Why do I call this a lie and not a wild mischaracterization? Because Trump's "^Executive Order on Combating Race and Sex Stereotyping^" (#13950, issued 2020-09-22; revoked on 2021-01-20 by Biden's "^Executive Order On Advancing Racial Equity and Support for Underserved Communities Through the Federal Government^") had definitions of what was banned ... reproduced in the below section "Executive Order: Sec. 2. Definitions". For example, section (a)(1) bans teaching that "one race or sex is inherently superior to another race or sex". In what world would teaching that be seen as promoting "racial sensitivity"? Wallace was simply following the Democratic Party talking points on this. It is implausible that Wallace didn't read the text of this order, both as part of his "day job" and preparing this debate question. Then there was the substantial debate around this order.(foot#1)
I also recommend reading Section 1 of the ^Executive Order^. The eighth paragraph unhelpfully refers to a "Smithsonian Institution museum graphic". This graphic is "Aspects and Assumptions of White Culture" which was part of ^National Museum of African American History and Culture^ in its "Whiteness" section of "Talking About Race". It seemed intended to characterize "White Culture" as "the other", but was taken down as an embarrassment because it was extremely racist against Blacks by implying that Blacks didn't/couldn't have those characteristics (Self-reliance, Nuclear family, Scientific method, Hard work is the key to success, Delayed gratification, Be polite, ...).(foot#2)
What seemed to have provoked the Executive Order was an increasing stream of complaints that a significant part of these "training" sessions involved Whites being required to publicly "confess" their racism. The goal of the confession was not truth or self-understanding, but humiliation. It was too reminiscent (derived?) from the "struggle sessions" of the Chinese Communist Party.
A transcript of the responses from Trump and Biden is provided in a section below.
----Why relevant to Palo Alto?----
Why did I label the question "the most important"? Because it goes to the basic questions of how our society is structured. Very briefly and roughly: Critical Race Theory is a descendant of Marxist thought, with adversarial groups based on immutable characteristics such as race fighting for power, and with oppressors and victims. For me, this is reminiscent of how societies of clans and tribes operate. Opposing this is the idea of the advantages of much larger societies.(foot#3)
Critical Race Theory and closely related dogmas have been dominant in Democratic Party politics and policies for years. I say this based upon what leading Democratic officials say and write, and what appears in media that is closely aligned with the Democratic Party -- often to the extent that media functions as publicity firms. It is also strongly represented in Democratic Party platforms, at the national, state, and county levels. It was included in the questionnaires for candidates seeking endorsements from the Santa Clara County Democratic Party (county's Central Committee).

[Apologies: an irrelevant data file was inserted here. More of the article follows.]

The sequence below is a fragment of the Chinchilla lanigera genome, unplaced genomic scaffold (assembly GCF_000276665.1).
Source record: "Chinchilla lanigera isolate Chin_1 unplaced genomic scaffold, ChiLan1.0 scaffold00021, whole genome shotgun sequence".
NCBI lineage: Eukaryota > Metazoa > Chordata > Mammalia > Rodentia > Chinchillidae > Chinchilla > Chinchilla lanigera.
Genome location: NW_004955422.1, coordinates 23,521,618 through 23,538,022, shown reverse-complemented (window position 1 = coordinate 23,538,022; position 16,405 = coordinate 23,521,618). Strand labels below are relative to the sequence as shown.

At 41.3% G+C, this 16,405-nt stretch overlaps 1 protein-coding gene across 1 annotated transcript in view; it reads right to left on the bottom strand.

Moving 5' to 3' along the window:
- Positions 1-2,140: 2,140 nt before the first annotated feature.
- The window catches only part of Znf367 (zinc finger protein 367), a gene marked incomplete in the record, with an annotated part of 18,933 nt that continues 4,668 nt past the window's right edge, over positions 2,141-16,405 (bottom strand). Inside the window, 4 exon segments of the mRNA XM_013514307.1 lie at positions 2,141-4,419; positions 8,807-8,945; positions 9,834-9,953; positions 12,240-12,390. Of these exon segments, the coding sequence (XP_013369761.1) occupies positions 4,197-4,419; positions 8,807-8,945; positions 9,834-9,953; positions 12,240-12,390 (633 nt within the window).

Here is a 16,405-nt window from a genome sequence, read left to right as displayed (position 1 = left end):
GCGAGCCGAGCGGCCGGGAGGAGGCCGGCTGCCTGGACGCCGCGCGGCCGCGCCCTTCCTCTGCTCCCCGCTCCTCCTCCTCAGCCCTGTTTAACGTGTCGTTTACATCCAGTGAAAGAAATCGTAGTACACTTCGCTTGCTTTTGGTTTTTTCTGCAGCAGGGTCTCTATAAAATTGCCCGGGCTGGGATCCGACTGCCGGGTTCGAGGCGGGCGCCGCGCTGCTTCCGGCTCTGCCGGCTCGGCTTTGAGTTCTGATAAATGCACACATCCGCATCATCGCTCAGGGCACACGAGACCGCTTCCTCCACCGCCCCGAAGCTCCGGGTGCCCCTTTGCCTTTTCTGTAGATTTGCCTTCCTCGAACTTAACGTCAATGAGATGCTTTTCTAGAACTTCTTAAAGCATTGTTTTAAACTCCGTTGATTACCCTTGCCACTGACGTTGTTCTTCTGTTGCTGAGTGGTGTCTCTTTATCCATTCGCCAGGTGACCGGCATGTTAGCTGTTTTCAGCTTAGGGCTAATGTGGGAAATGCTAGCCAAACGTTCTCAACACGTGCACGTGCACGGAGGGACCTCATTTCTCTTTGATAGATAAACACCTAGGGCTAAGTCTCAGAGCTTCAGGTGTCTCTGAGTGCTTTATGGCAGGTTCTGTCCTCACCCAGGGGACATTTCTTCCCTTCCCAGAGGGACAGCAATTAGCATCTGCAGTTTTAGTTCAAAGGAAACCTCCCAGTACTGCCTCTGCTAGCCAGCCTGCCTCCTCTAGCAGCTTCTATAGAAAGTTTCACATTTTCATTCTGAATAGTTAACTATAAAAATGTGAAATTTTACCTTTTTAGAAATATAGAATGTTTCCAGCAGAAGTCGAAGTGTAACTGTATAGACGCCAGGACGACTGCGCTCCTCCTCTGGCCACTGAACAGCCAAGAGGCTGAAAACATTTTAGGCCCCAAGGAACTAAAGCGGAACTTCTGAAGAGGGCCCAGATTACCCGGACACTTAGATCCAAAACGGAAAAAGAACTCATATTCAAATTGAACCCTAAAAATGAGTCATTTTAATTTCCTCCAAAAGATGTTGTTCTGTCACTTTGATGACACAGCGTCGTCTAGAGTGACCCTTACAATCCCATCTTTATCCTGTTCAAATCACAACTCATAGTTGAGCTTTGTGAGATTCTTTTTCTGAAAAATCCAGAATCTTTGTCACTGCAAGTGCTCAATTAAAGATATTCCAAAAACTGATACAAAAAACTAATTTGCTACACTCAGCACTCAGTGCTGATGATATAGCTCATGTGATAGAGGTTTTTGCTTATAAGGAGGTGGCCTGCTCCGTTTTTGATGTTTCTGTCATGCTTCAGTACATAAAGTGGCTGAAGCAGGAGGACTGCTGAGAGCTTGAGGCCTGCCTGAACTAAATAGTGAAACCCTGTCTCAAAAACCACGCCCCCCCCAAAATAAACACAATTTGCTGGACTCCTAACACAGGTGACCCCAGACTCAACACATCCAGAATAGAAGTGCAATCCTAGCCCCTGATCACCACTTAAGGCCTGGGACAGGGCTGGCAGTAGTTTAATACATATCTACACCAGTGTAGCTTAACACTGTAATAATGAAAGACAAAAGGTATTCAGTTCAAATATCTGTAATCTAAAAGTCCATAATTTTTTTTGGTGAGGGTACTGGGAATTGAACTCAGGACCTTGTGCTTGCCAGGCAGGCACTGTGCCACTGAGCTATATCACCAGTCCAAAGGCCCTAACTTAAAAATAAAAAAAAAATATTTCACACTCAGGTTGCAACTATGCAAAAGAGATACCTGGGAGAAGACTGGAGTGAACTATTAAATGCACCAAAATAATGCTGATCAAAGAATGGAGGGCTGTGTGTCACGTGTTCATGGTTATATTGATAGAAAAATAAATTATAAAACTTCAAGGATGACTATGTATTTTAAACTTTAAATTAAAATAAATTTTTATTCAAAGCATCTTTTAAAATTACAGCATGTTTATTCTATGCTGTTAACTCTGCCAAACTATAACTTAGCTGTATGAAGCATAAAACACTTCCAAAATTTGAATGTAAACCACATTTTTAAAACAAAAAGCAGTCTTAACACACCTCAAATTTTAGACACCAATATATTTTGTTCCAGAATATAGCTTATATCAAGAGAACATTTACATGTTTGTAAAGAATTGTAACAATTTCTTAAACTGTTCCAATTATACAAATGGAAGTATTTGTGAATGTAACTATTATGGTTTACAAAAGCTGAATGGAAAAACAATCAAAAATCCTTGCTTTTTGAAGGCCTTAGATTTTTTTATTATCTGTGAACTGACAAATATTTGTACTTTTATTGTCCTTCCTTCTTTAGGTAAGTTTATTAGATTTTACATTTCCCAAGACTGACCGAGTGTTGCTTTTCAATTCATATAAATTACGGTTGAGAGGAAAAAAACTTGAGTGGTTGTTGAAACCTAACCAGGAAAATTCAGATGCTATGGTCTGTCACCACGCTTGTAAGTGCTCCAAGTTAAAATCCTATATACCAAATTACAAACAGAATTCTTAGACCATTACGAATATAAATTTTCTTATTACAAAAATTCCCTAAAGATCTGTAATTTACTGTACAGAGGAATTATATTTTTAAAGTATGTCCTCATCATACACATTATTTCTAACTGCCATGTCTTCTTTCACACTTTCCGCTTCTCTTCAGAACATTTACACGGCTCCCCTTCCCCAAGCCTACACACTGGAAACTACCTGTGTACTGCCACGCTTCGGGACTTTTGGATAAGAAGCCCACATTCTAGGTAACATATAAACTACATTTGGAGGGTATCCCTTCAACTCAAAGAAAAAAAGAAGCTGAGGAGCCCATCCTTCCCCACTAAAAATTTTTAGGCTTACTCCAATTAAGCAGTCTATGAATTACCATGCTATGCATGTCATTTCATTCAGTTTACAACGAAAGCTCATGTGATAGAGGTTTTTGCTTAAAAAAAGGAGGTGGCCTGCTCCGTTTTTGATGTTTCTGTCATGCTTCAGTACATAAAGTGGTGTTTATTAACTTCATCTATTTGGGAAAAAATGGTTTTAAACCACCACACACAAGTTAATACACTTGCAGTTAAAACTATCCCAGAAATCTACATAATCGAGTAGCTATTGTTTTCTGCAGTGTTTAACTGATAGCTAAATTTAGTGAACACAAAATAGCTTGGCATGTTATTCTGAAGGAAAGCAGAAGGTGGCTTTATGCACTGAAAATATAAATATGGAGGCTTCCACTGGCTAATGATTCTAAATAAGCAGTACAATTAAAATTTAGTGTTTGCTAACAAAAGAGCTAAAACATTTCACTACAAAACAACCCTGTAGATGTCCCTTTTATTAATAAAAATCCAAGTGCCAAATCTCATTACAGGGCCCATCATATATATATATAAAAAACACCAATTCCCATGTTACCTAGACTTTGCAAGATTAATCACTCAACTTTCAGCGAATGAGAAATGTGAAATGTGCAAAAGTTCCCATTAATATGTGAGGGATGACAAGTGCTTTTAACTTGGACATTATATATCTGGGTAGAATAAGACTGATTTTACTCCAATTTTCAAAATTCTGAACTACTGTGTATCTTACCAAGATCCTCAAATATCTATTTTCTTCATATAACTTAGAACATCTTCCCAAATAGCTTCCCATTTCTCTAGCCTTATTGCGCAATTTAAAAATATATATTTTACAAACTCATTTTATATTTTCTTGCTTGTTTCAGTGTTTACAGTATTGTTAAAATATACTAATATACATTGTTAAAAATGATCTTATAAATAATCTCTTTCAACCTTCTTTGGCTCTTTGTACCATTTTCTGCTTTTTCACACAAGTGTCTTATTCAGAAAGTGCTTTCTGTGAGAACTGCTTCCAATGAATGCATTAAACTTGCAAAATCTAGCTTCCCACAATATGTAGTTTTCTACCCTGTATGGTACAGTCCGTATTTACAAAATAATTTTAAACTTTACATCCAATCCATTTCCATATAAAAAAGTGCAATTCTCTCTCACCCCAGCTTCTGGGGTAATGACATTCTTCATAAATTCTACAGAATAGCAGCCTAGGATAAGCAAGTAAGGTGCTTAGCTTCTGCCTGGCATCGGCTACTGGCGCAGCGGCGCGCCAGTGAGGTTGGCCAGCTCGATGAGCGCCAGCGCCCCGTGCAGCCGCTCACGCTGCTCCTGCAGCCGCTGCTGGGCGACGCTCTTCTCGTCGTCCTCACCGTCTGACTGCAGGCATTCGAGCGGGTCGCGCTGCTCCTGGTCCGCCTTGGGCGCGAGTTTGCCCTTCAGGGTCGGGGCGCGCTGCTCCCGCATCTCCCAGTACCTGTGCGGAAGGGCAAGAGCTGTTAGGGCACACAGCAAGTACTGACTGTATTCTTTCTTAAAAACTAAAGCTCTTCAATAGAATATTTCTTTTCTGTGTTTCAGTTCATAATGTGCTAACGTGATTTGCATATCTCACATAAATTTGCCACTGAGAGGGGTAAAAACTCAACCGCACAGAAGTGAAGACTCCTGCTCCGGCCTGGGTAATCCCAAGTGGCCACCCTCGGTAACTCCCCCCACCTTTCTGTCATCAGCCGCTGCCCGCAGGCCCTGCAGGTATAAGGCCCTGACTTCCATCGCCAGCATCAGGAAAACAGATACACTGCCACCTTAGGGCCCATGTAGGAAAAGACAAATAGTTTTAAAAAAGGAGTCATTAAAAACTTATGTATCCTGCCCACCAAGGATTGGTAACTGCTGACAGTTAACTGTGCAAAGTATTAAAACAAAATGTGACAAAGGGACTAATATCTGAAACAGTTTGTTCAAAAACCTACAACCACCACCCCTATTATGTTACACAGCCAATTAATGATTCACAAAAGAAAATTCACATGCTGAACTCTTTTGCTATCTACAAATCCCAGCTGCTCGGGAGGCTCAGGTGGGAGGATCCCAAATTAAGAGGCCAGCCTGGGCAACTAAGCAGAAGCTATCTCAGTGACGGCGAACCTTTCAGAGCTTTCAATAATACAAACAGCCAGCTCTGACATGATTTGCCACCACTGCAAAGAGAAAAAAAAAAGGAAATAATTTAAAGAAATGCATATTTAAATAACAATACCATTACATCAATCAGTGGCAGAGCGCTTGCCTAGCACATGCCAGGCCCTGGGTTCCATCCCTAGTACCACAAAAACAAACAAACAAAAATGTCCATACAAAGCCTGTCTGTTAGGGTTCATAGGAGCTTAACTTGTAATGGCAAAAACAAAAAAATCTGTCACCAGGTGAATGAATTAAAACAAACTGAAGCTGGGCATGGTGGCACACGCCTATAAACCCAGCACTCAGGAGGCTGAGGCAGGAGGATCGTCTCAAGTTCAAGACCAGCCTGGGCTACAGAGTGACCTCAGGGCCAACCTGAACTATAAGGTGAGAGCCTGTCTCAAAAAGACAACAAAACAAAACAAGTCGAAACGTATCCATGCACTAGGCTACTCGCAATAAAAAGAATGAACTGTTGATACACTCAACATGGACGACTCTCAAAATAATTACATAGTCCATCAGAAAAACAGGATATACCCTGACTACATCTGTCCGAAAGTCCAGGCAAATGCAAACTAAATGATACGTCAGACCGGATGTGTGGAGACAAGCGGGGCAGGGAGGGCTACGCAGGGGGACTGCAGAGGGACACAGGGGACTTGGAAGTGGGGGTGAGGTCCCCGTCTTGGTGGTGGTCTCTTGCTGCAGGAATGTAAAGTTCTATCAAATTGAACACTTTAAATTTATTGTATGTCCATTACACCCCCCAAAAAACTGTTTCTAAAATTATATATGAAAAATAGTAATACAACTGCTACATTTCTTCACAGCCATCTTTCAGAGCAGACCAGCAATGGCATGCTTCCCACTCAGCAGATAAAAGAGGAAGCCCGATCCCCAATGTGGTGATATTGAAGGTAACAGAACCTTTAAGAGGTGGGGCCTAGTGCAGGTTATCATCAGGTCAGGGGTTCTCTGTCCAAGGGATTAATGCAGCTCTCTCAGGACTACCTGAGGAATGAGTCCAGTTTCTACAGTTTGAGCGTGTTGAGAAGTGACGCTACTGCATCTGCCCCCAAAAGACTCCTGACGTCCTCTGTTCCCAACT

I regard one of the current City Council members to be an adherent of Critical Race Theory, and another to be an adherent or at least highly likely to support its agenda. From listening to the candidates for Council, I suspect that possibly four are adherents.
Disclosure: Because am working on the campaign of one Council candidate, I have precluded myself from naming names.
The Foothills Park conflict is a preview of very how nasty it can get. And if the Critical Race Theory and other Woke people get a larger presence on Council, there will likely be more and larger such conflicts.
Will we need a permanent section on the Council agenda for ^virtue signaling^ proclamations and resolutions? It could be for egos that want to believe that the world is just waiting to hear what the Palo Alto City Council thinks on a wide range of topics. Or it may be Councilmembers preparing to run for higher office by building a vacuous resume to impress those who don't know better.
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"Everything has been said, but not everyone has said it." is not acceptable.
• The conduct of that Presidential debate: candidates, moderator, ...
• The Presidential candidates' answers.
• What you think was the big lie, most important issue, or other ^WhatAboutism^.
• The definitions of Critical Race Theory and debate about those definitions. Arguments for or against Critical Race Theory. This debate goes back over 20 years.
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----Executive Order: Sec. 2. Definitions----
For the purposes of this order, the phrase:
(a) "Divisive concepts" means the concepts that
(1) one race or sex is inherently superior to another race or sex;
(2) the United States is fundamentally racist or sexist;
(3) an individual, by virtue of his or her race or sex, is inherently racist, sexist, or oppressive, whether consciously or unconsciously;
(4) an individual should be discriminated against or receive adverse treatment solely or partly because of his or her race or sex;
(5) members of one race or sex cannot and should not attempt to treat others without respect to race or sex;
(6) an individual’s moral character is necessarily determined by his or her race or sex;
(7) an individual, by virtue of his or her race or sex, bears responsibility for actions committed in the past by other members of the same race or sex;